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February 5, 2020
When remodeling was done last August in a century-old farmhouse in Logan Township, owners expected torn-out walls to reveal plenty of old lath and plaster. What they didn’t anticipate finding tucked into one of those walls was a neatly typed letter, dated Oct. 30, 1917.
Written to John W. Clark, the letter was from Fox River Butter Co., East Market Street, Detroit, which is now home to the Eastern Market. Its message was enticing to Clark, a young farmer who, like so many at that time, had a few cows and was looking to build his income.
The letter began by relating the story of the goose that laid the golden egg. Likening Clark’s cows to the goose, and butterfat to the golden egg, the company representative wrote, “ … your greatest source of revenue is the butterfat.”
It went on to state that if Clark would affix an enclosed tag to his milk shipment to the company, Fox River would “guarantee the returns will be satisfactory.” This enticement was intended to convince farmers receiving the letter to keep cattle for milk rather than meat.
A sidebar on the left side of the letter relates the history of Fox River Butter Co., once the largest distributor of butter in the world. It made a quick ascent from beginnings in Oswego, Ill., in 1876 to incorporation with capital of $8,000 in 1885, and a move to Chicago soon after the turn of the century with capital of $800,000. By 1915, it had moved to Detroit with $2 million dollars. Golden egg, indeed.
“Fast-forward from the writing of the letter, six generations and 102 years,” says Rhoda Clark, who is married to John W.’s great-grandson Nick. In September 2019, their granddaughter Melanie Provoast and EJ Bodrie exchanged wedding vows in the family barn that sits just across the road from where John W. Clark once cared for his cash cows and the letter was found. The original barn no longer exists.
The newer barn was constructed in 1947 by George L. Clark, John W.’s son. Its curved-rafter roof has many names — gothic, arched, rainbow or round. This design allows for easier hay storage and, in parts of the country where snow and wind are a problem, directs wind up and over and allows snow to slide off.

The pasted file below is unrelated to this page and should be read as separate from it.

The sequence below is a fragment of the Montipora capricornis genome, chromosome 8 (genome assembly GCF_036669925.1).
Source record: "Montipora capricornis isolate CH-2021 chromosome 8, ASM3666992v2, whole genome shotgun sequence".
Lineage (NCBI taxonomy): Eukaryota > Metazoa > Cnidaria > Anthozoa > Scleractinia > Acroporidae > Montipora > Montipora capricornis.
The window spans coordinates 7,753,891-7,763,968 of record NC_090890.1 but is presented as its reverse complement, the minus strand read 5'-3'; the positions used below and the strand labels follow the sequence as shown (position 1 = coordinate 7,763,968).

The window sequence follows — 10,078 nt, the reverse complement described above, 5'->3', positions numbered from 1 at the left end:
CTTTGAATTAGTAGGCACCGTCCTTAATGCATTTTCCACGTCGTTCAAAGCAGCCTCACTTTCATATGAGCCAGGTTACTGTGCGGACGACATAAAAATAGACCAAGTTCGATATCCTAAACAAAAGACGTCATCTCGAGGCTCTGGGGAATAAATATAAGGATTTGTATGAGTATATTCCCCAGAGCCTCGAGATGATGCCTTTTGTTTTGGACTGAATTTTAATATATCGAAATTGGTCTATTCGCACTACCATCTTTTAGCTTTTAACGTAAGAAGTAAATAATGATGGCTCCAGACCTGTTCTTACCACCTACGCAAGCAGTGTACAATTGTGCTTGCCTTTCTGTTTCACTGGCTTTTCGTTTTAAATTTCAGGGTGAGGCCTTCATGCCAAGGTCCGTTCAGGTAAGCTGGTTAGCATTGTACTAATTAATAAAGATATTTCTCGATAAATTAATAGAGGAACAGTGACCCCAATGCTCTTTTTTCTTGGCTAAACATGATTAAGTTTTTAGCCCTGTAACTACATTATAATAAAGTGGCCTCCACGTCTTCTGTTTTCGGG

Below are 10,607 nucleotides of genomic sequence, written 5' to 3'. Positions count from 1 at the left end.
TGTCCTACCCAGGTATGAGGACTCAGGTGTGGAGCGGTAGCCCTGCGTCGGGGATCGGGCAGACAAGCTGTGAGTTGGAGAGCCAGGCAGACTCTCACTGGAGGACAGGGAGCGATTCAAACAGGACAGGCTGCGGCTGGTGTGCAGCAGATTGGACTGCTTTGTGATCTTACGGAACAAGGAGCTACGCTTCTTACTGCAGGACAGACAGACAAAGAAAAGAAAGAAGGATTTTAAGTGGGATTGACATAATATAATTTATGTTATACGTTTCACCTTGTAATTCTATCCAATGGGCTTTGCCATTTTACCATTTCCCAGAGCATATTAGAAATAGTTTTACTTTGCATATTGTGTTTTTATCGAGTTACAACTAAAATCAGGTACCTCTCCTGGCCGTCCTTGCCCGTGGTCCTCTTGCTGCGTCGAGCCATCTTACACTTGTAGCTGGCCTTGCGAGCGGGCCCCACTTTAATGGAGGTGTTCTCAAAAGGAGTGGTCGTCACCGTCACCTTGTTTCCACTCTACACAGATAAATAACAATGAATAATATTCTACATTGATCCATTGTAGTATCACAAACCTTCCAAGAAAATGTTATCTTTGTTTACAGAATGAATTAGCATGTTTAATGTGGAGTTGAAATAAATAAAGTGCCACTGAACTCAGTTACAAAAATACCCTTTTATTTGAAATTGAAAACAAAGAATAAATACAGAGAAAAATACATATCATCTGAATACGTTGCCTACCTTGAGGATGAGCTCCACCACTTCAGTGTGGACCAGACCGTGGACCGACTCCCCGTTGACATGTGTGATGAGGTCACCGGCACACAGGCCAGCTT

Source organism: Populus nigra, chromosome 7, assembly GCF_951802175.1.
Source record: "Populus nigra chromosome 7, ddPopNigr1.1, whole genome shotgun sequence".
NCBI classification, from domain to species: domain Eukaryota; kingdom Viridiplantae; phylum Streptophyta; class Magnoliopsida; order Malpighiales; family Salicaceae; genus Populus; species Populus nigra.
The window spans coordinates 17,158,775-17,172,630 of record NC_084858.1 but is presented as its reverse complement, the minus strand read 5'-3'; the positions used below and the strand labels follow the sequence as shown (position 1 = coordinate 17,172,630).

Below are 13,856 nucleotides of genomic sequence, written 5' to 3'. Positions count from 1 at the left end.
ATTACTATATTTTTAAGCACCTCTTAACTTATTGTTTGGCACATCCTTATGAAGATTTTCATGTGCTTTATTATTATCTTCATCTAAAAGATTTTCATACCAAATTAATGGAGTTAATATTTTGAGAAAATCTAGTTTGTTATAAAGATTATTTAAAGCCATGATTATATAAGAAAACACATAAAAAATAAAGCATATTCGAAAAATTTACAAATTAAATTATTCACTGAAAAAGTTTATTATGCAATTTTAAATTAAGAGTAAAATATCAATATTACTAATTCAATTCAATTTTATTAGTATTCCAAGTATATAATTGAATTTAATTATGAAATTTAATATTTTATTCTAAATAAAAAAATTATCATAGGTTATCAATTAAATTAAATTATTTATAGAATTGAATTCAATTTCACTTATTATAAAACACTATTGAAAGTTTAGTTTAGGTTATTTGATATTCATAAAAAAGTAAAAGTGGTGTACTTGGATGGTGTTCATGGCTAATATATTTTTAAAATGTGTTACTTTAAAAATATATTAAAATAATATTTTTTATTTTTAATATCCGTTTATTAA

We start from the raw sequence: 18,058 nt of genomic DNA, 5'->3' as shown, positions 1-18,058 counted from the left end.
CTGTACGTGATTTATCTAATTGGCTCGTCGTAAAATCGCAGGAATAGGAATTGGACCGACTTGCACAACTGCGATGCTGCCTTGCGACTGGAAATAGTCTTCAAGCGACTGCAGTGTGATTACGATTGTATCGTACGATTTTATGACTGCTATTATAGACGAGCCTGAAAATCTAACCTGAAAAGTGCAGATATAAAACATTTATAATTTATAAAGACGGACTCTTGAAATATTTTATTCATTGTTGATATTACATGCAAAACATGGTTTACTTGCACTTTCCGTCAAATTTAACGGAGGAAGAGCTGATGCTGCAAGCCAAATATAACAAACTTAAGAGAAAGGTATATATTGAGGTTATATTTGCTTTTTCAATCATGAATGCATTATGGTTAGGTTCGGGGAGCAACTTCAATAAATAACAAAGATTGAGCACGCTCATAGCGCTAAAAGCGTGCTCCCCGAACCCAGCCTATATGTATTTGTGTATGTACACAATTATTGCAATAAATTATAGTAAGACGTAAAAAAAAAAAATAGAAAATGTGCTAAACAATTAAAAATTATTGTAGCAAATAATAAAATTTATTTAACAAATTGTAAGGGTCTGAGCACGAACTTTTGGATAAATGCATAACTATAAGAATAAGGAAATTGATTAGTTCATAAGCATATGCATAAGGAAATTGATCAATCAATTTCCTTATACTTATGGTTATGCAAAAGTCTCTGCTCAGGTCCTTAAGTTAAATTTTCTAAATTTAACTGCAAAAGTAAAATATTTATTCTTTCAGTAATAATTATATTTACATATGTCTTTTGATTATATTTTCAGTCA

The 40-by-100-foot mow is still used for hay storage, but when the young couple wanted to be married there, a lot of moving and sweeping had to be done.
“A ramp had already been assembled to move round bales in and out of the mow,” Rhoda explains. “That ramp made for an impressive ascending aisle for the bride and her father to enter the mow.”
Once inside, the barn has a Noah’s Ark-like feeling, she says, “or even that of an elegant cathedral.” White oak was harvested from the farm, just as has been done for two centuries for many barns across the U.S. — in this case not to build the barn but to stabilize and strengthen the mow’s floor.
Those joists are 16 feet long, 4-by-6-inches in size, each weighing 300 pounds. Amish benches were brought in for seating, and decorations were put in place. Old farming implements and original horse harnesses were hung on walls.
“Sunshine glimmered between the vertical, rough-cut lumber of the south wall behind the wedding party, casting a warm glow,” Rhoda says happily. “It was peaceful, even with the occasional rooster’s crow or a cow’s moo!”
Beef cows and calves pasture near farm outbuildings, while free-range chickens come and go from the barn, some even showing up finely feathered for the wedding.
Neither John W. nor George L. Clark ever imagined a family barn may one day serve as a wedding chapel. Their concern was cows and butterfat. Today, their descendant Nick and his wife, Rhoda, tend 140 registered Jerseys and Holsteins at Rho-Nic Holsteins and Pro-Hart Jerseys, a few miles away.
“A strong barn can symbolize a strong marriage,” Rhoda notes, reemphasizing how much the family barn means to them.
Author Grey Osterud, in the 2012 book "Putting the Barn Before the House," writes of farming in New York state from the late 1800s to about 1950, including the division of labor and need for teamwork.
Osterud relates what happened when a farmer, as the prosperity of the farm increased, built a new barn but overlooked his wife’s desire for a new house. One day, she arranged for him to be away, and while he was gone, she moved their belongings into the new barn, creating a stir among neighbors and the clergy.
The importance of a strong barn to a good farm or ranch has always been known, but today as barns are being given entirely new uses — antique shops and athletic centers, bakeries and breweries, garden centers and gathering places — their importance continues.
And that applies whether a couple chooses merely to exchange vows there or to call it home. A barn itself can be the golden egg.
Arnett is co-founder of the Barn Believers Community Project Fund and author of "American Barns." She can be reached at [email protected]. Arnett writes from Battle Creek, Mich.
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